Three pairs of siblings put state threepeat within Hereford's grasp

May 12, 2010|By Glenn Graham, The Baltimore Sun

The Hereford boys lacrosse team was on its way to another comfortable win this season when senior Ben Seider hurried off the field as the Bulls changed their midfield line.

He arrived at the sideline with a curious smile.

Seider, whose crisp pass had set up a goal just seconds earlier, chirped, "That kid is getting to be a star — it's the last time I assist him on anything!"

"That kid" wasn't just anybody. It was freshman attackman Joe Seider, Ben's younger brother who went on to score three goals in the team's win over South River that night.

Sibling rivalry can help bring a team together as well as stir the competitive pot. At Hereford, which has won two straight state championships and is gearing up for a third, the No. 8 Bulls are working with a quality batch.

In addition to the Seider brothers, the team also features brother tandems Rustin and Freddy Bryant and Nick and Will Bittner.

They all compete hard and support one another harder. They joke around and push one another. And, first and foremost, the six have helped create a team bond that has produced a 14-1 regular season, another Baltimore County championship and a plan for a state threepeat.

"I think having all the sets of brothers makes everybody closer," said Will Bittner, a sophomore midfielder in his first year on varsity. "It helps with team chemistry. We enjoy the good times that much more, and it gets us through the tough times a little easier because we're so close. It's fun, just really fun for all of us."

When coach Brian King finalized his roster going into the season, he easily recognized the similar traits each of the brother pairs shared. But he also found each to be different, bringing their own contributions to the team.

Rustin Bryant, who earned second-team All-Metro honors last season and is leading the Bulls in scoring again this season with 55 goals and 39 assists, is the team's polished, standout attackman in his third varsity season. Freddy Bryant, a sophomore, is his older brother's understudy who is steadily finding his own niche in his first year on varsity.

Ben Seider, a two-year varsity player, is a fiery competitor who does the grinding, unheralded work (57 ground balls) that helps win games as a defensive midfielder. With 33 goals and 11 assists, Joe Seider has found instant success on attack, just happy to be on varsity with an "aw shucks" freshman manner.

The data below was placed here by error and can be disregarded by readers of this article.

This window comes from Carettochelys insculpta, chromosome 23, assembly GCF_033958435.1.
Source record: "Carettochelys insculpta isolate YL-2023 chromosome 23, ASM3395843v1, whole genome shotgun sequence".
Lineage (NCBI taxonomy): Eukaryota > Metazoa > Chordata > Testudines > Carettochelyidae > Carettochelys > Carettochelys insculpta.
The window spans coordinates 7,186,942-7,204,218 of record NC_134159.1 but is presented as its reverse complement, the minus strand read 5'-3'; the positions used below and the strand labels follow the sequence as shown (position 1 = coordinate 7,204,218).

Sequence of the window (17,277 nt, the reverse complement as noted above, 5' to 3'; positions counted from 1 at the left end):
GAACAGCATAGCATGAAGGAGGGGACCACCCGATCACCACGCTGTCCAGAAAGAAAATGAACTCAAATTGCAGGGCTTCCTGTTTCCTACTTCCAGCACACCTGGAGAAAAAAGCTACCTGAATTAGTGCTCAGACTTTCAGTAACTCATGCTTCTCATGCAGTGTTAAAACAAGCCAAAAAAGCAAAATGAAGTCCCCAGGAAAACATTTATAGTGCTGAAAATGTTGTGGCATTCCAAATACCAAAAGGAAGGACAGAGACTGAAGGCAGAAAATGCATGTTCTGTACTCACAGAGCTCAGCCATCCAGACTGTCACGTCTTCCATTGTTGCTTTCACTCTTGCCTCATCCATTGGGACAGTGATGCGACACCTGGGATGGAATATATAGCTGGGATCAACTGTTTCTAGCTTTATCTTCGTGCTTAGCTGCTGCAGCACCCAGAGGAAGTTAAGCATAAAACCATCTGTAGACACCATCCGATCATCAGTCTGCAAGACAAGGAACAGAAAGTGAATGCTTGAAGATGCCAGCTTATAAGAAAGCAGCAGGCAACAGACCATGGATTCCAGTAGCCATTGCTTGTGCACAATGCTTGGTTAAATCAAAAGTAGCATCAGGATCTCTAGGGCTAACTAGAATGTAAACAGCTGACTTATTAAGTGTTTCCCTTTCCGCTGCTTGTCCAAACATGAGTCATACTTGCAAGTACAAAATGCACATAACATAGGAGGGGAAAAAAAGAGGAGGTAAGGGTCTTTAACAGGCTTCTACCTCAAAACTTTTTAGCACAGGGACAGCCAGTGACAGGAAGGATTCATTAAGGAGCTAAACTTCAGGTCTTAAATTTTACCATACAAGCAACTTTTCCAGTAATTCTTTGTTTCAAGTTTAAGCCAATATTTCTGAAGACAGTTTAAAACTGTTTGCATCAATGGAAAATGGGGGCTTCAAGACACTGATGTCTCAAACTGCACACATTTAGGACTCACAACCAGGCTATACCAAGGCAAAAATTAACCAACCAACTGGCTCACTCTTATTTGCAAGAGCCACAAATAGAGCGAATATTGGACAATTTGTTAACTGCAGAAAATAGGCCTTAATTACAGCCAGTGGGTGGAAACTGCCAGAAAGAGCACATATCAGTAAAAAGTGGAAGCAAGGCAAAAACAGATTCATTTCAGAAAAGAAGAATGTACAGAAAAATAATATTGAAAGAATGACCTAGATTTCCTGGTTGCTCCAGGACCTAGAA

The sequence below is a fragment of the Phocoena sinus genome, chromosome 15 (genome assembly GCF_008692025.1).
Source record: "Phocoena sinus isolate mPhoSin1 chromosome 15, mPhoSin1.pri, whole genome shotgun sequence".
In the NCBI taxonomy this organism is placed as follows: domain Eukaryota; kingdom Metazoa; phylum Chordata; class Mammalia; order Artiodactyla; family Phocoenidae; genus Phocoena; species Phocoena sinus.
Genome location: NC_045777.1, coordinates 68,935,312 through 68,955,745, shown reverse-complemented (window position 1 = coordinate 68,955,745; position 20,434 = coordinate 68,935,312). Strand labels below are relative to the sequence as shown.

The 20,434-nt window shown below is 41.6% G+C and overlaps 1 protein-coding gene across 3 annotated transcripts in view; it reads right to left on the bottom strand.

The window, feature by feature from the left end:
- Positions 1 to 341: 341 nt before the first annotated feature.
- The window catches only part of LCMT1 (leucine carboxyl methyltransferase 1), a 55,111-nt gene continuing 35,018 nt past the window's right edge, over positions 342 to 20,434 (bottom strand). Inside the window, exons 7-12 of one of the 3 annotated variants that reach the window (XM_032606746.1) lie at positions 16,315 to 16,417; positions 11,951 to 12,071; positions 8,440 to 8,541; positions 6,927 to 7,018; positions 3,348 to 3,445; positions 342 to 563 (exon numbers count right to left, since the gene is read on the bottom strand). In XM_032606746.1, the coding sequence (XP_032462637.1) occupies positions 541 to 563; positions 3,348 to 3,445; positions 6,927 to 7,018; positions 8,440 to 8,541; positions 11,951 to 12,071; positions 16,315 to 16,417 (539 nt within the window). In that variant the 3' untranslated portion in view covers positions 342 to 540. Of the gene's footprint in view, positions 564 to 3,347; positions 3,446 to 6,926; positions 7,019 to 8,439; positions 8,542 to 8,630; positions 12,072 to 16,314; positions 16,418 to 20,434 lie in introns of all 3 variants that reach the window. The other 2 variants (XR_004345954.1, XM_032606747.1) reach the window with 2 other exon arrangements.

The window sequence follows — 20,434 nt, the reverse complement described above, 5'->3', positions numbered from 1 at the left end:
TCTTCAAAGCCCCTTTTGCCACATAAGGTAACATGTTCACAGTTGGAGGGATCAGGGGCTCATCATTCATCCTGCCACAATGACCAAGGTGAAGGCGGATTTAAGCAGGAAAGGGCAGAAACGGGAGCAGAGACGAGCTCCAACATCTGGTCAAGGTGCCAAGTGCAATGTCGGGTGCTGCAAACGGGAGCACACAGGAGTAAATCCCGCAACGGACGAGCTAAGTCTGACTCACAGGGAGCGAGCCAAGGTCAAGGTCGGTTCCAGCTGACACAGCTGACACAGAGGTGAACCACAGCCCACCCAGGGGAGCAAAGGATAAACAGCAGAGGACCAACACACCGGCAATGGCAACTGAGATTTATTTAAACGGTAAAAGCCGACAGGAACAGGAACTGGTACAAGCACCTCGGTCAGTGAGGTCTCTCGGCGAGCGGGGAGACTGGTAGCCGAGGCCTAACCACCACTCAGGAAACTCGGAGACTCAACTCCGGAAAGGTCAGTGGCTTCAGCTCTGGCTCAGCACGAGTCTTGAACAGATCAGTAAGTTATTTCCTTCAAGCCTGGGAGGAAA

The Bittner brothers — Nick is a junior and Will a sophomore — are the closest in age among the three pairs, and it's apparent. They've played on many of the same teams, and both work in the midfield. They have learned to make the most of their competitive ways toward each other on the lacrosse field, but things can still get a bit testy when playing video games at home.

"I think the situation in itself is neat and unique, but what's really cool is seeing the older brothers include the younger brothers in things they do," King said. "And with that, you see how much the younger brothers totally adore the older brothers. All their friends have merged, so we don't have any cliques or different class struggles. Having three sets of brothers has helped bridge the divide."

It has also helped maintain the high standard that has long been entrenched at Hereford. In going 19-1 last year, the team captured its second straight Class 3A-2A state crown and fifth in program history. In capturing its second straight straight Baltimore County championship on Thursday — with a 15-4 win over Towson — the Bulls have outscored their 15 opponents by a 206-69 margin this season. They have lost just four games in the past three years, this season falling to Fallston, 11-10, on March 26.

"I think the key to our team is we play for each other and we're all real competitive," Ben Seider said. "Everyone just wants to win here. The past couple years, we've built something special, and each senior class wants to prove they're good enough to win it all."

Freddy Bryant will tell you it hasn't been easy trying to live up to the success of his older brother, Rustin. One distinct advantage he has taken advantage of is having Rustin around this season. Rustin, who is set to play at Maryland next year, regularly takes Freddy aside to discuss game situations, and shares his crafty moves with one-on-one play at home.

"He's set a great example for me, and I've learned a lot from him this year," Freddy said. "This is the first time we've really played together, and it's brought us a lot closer."

A 3-inch growth spurt in the past year has Joe Seider at 6 feet 1 and seeing eye to eye with his older brother, Ben — and he might even be a bit taller.

"He doesn't like that too much," Joe said, laughing. "When we get mad at each other, I usually tell him that I'm taller. But he stills has a few pounds on me, so he can still take me."

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